Know How in the Pawn Endgames (1)

The knowledge of exact positions is the cornerstone in the understanding of the pawn endgames.
The pawn endgames have their own specifics. Contrary to the other endgames where we can use approximate evaluations like slightly better/worse or much better/worse without definite conclusion, in the pawn endgames we use only three evaluations- win/draw/loss.
The lack of material enables us to calculate the lines till the end but this is easier said than done. At the end of the game players are usually tired and tend to make more mistakes. The time troubles also do not contribute to the proper calculations.
To sum the things up- pawn endgames can be easily compared to mathematical task where you have only one true answer. In order to find this answer the knowledge of a concrete theorem is needed in mathematics, while in chess that would be the knowledge of a concrete exact position.
Let's have a look of a case where one of the opponents is lacking essential exact knowledge. The following game was played at the first Metropolitan open tournament in Los Angeles three years ago. The player who has the white pieces is a strong national master Mikhail Langer. His opponent is a young and promising IM from Canada, Raja Panjwani. It was actually Raja who showed me the game immediately after it was over. It is a strange coincidence as you will see in a moment. In the diagrammed position White chose the natural looking:
A game that I liked (ChessBase 12)

[Event "Los Angeles Metropolitan op 1st"]
[Site "Los Angeles"]
[Date "2011.08.17"]
[Round "1"]
[White "Langer, Mikhail"]
[Black "Panjwani, Raja"]
[Result "0-1"]
[ECO "B02"]
[WhiteElo "2180"]
[BlackElo "2420"]
[Annotator "Mьller,Karsten"]
[SetUp "1"]
[FEN "8/3p1p2/8/4P3/3K4/6k1/8/8 w - - 0 80"]
[PlyCount "8"]
[EventDate "2011.08.17"]
[EventRounds "9"]
[EventCountry "USA"]
[Source "Chess Today"]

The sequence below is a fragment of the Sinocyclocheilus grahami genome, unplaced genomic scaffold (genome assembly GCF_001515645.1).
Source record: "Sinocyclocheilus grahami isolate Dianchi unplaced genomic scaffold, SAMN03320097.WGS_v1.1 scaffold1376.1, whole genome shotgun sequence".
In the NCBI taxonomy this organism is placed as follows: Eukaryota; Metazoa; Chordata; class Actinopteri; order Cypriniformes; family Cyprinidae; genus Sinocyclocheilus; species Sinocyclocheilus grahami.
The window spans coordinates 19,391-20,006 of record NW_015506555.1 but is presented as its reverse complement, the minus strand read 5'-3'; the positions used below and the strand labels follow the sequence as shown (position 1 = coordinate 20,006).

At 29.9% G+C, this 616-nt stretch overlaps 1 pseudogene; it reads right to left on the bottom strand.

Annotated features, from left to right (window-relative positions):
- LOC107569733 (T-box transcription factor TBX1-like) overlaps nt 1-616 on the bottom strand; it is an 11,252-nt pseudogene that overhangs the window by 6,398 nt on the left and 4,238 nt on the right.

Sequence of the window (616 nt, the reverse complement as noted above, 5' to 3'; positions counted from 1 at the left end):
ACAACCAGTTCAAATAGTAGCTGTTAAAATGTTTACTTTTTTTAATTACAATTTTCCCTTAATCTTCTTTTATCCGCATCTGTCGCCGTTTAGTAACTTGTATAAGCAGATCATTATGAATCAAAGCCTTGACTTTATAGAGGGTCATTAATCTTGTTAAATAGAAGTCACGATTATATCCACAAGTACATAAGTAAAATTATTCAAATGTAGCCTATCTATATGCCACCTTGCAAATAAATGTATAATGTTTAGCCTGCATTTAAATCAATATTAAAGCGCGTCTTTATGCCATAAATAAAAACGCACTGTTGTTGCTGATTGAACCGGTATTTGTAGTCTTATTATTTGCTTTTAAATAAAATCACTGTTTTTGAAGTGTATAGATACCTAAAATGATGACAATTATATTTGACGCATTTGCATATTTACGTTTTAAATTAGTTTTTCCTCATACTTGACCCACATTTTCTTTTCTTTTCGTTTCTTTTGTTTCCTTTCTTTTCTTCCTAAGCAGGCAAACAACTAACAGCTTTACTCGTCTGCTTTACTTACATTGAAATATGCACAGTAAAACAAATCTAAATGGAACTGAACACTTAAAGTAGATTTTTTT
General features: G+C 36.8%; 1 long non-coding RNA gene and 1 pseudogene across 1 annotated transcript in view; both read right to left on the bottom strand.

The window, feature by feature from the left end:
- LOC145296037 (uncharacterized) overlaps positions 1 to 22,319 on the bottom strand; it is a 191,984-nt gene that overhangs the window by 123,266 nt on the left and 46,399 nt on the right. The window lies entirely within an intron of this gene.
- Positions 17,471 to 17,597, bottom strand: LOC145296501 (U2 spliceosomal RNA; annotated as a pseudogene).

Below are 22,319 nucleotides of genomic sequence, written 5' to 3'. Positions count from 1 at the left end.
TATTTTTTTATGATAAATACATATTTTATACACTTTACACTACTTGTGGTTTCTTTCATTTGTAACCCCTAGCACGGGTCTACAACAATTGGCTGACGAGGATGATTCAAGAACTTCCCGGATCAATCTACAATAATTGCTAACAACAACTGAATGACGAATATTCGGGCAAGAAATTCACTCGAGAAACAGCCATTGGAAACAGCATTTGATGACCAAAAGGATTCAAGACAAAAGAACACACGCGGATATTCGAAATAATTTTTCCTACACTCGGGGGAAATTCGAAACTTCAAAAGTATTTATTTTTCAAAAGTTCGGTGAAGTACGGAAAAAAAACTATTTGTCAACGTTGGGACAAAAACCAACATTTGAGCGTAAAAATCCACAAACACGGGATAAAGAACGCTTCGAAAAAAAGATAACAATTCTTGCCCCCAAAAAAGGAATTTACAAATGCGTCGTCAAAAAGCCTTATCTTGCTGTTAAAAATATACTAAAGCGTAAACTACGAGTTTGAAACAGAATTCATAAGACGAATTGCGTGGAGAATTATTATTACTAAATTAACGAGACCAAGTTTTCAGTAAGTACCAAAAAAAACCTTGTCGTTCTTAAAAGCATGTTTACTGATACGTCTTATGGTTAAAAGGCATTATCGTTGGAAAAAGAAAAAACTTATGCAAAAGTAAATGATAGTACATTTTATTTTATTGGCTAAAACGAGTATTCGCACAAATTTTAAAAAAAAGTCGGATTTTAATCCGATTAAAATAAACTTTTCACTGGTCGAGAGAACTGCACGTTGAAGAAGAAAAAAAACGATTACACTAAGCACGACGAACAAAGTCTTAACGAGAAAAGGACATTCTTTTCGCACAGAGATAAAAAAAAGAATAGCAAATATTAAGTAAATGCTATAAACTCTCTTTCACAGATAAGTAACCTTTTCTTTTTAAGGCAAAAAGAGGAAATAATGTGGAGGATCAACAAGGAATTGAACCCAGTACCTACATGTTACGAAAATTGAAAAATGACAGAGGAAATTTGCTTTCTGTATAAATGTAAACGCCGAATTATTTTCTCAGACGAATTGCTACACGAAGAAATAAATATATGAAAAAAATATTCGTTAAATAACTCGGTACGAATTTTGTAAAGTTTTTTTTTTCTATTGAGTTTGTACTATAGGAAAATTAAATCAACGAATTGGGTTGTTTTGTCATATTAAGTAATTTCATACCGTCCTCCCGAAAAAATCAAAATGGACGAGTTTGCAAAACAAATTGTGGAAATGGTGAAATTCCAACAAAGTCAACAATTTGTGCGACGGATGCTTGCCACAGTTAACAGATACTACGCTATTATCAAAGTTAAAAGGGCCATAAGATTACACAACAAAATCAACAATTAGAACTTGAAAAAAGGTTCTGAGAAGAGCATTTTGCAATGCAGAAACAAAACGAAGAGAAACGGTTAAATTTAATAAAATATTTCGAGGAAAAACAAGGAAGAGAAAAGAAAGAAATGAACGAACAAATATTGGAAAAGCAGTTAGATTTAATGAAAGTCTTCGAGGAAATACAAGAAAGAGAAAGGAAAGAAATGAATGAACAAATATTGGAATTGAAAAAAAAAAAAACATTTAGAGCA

[SourceDate "2009.03.11"]

{Diagram [#]} 80. Ke3 $2 {The most natural reply appears to be the first and
the last mistake in the endgame. The normal opposition is wrong here as White
cannot keep it up on all the squares.} ({White needed to choose the distant
opposition!} 80. Kc3 $1 {[%csl Gc3,Gg3] this was the only way to draw. For
example-} Kf4 81. Kd4 Kf3 82. Kd3 Kg2 83. Kc2 {[%cal Rc2d2,Rd2e2,Rg2f2,Rf2e2]}
Kg1 84. Kc1 Kf2 85. Kd2 Kf3 86. Kd3 Kf4 87. Kd4 Kf5 88. Kd5 {when Black can
make no progress and the game should end in a draw-} f6 89. exf6 Kxf6 90. Kd6)
({On the other hand, the immediate aggression is wrong on the account of-} 80.
Kd5 $2 Kf3 $19 {[%csl Gd3,Gd5,Gf3,Gf5][%cal Rd5e4,Rf3e4] Black wins the
diagonal opposition and outflanks the opponent's king-} 81. Kd4 Kf4 {[%csl Re5]
} 82. Kd5 Ke3 {[%cal Re3d4,Re3e4]} 83. Kd6 Ke4 84. Kxd7 Kxe5 $19) ({Also wrong
is:} 80. Ke4 $2 Kg4 {[%csl Re4,Ye5][%cal Gg4g5,Rg4f4,Rg4f3,Rg4f5,Yf5e5]} 81.
Ke3 Kf5 82. Kd4 Kf4 {which transposes to the previous note-} 83. Kd5 Ke3 84.
Kd6 Ke4 85. Kxd7 Kxe5 $19 {[%cal Gf7f5]}) {The many lines in which White could
have gone wrong should convince you that things are not as simple as they look.
The game saw-} 80... Kg4 81. Ke4 Kg5 {[%csl Re5][%cal Re4e5] Diagram [#] Now
White can not maintain the vital normal opposition as the e5 square is not
available for his king.} 82. Kd4 (82. Ke3 Kf5 83. Kd4 Kf4 84. Kd5 Ke3 $19)
82... Kf4 {[%csl Gd4,Gf4] Opposition} 83. Kd5 Ke3 {Outflanking. White resigned
due to the line:} (83... Ke3 84. Kc5 Ke4 85. Kd6 Kd4 86. Kxd7 Kxe5 87. Ke7 f5
$19) 0-1

Panjwani did his homework which cannot be said for his opponent. He knew long before the game the following classical example:
A game that I liked (ChessBase 12)

[Event "?"]
[Site "?"]
[Date "1890.??.??"]
[Round "?"]
[White "Neustadtl"]
[Black "Combined oppositions"]
[Result "1/2-1/2"]
[Annotator "Bojkov, Dejan"]
[SetUp "1"]
[FEN "8/8/8/4p1p1/8/5P2/6K1/3k4 w - - 0 0"]
[PlyCount "11"]
[Source "Chess Today"]
[SourceDate "2009.03.11"]

{Diagram [#]} 1. Kh1 $8 {[%csl Rf1][%cal Rh1g1,Rd1e1,Re1f1,Rg1f1] Distant
opposition saves the day.} ({Once again bad is the normal one-} 1. Kf1 $2 Kd2
2. Kf2 Kd3 {[%csl Rf3][%cal Rf2f3]} 3. Kg3 Ke3 {[%csl Re3,Rg3]} 4. Kg2 Ke2 5.
Kg3 Kf1 $19 {[%csl Rf1,Rg3] Outflanking!}) 1... Kd2 ({Black has one more
resource in his disposal-} 1... g4 {but after-} 2. Kg2 {[%cal Rg2f3,Rf3e4,
Re4e5] the draw is inevitable-} gxf3+ ({Or:} 2... Ke2 3. fxg4 e4 4. g5 e3 5. g6
Kd2 6. g7 e2 7. g8=Q e1=Q $11) 3. Kxf3 Kd2 4. Ke4) 2. Kh2 Kd3 3. Kh3 Ke3 4. Kg3
Ke2 5. Kg2 Ke1 6. Kg1 1/2-1/2

Panjwani did his homework which cannot be said for his opponent. He knew long before the game the following classical example:
The lack of know-how prevented Langer of saving the half point after a tough and accurate resistance. Panjwani on the other hand knew the position and if the colours were reversed he would have easily saved the game. The knowledge helped him in the game as well as he knew exactly how to win after his opponent committed a mistake.
(To be continued.)

1 comment:

Franklin Chen said...

Thanks for the great endgame material!